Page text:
This blog reports events and interesting tidbits from Rensselaer, Indiana and the surrounding area.

Saturday, January 24, 2009

Bald cypress

Because the bald cypress is one of the conifers that loses its leaves or needles during the winter, winter is a good time to find it.

This is a tree that I associate with the swamps of the deep south, but it grows just fine this far north. There are a couple of specimens at Saint Joseph's College. The one west of the grotto area is pictured below. There is a smaller one in front of the Science Building, but do not confuse it with the dawn redwood that is close by. The bald cypress is along the entry drive.
There is an even better specimen a bit south of the old Schumacher factory along Melville. It has an impressive bulge at its base. (On the other side of the entrance is a sycamore with a very similar size and shape--an odd coincidence.) The picture here was taken after the ice storm in December.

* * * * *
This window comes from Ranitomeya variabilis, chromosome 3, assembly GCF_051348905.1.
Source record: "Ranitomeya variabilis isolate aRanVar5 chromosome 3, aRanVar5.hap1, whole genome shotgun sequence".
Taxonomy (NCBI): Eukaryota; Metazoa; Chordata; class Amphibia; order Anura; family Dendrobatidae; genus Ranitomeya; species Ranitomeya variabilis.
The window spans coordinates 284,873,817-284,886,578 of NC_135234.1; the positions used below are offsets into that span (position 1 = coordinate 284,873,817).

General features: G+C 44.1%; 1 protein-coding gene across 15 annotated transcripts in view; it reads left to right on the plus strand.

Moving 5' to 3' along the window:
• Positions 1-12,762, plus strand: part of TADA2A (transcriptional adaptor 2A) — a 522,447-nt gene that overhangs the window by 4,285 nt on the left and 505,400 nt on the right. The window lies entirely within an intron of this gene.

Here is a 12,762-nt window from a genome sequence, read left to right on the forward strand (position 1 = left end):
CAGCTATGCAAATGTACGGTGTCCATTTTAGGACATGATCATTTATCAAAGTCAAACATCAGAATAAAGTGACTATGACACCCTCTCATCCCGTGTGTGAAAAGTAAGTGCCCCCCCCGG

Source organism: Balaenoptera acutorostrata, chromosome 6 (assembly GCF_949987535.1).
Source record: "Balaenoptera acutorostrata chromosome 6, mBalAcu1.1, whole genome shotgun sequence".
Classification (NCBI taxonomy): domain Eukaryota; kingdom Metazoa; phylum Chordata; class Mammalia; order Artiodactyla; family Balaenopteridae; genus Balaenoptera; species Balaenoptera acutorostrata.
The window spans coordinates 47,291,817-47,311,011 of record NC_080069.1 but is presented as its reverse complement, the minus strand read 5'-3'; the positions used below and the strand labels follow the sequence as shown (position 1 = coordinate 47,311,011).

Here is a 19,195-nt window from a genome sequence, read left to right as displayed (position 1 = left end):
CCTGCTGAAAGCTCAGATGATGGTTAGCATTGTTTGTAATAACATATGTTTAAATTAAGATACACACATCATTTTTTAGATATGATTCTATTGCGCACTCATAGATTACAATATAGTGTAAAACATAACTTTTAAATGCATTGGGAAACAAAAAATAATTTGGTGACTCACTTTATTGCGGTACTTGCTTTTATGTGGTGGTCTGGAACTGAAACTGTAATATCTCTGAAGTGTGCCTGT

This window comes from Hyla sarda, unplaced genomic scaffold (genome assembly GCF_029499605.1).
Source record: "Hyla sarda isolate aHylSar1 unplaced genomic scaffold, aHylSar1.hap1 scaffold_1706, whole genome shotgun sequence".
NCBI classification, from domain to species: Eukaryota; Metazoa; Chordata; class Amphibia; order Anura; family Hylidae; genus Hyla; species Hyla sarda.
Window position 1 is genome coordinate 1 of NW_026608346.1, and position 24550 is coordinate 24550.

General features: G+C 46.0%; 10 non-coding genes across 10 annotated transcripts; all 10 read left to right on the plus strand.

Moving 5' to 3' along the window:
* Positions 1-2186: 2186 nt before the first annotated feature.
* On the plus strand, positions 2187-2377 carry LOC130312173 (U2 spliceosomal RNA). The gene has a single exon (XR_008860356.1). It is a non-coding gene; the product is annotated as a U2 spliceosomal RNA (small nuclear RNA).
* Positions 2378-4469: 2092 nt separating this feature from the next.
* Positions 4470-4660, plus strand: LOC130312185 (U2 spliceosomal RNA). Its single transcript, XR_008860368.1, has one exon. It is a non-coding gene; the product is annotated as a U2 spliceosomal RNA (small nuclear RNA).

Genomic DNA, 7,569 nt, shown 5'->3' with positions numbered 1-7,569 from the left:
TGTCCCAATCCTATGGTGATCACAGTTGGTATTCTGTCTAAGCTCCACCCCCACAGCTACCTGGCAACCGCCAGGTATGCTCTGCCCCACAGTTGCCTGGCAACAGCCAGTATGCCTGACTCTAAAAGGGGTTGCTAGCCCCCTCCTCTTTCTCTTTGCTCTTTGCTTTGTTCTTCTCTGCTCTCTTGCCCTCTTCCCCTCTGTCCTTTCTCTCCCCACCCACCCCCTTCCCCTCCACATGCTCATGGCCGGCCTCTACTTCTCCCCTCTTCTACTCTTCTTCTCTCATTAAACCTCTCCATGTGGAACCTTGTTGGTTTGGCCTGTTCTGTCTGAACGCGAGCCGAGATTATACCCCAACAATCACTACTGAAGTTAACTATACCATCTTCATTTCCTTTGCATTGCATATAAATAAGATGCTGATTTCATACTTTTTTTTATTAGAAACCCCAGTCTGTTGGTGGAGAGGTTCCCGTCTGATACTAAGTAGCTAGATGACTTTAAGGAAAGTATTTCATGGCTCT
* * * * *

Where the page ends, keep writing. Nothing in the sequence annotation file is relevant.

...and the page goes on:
If you live on the west side town, there is one at Monroe and Clark. Driving through Illinois in December, I noticed quite a few bald cypress trees. There is a large planting of them on the east edge of Gilman, by a park.

The cone of the bald cypress is round and distinctively different from what you normally find on pines or spruce trees.
Although it is a conifer, it loses its needles in winter, so it would not make a good Christmas tree.

2 comments:

Anonymous said...

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Anonymous said...

Before the land was settled, Illinois, Indiana, and Missouri had many acres of cypress swamps, perhaps not as famous as those of the southeastOnline Plant Nursery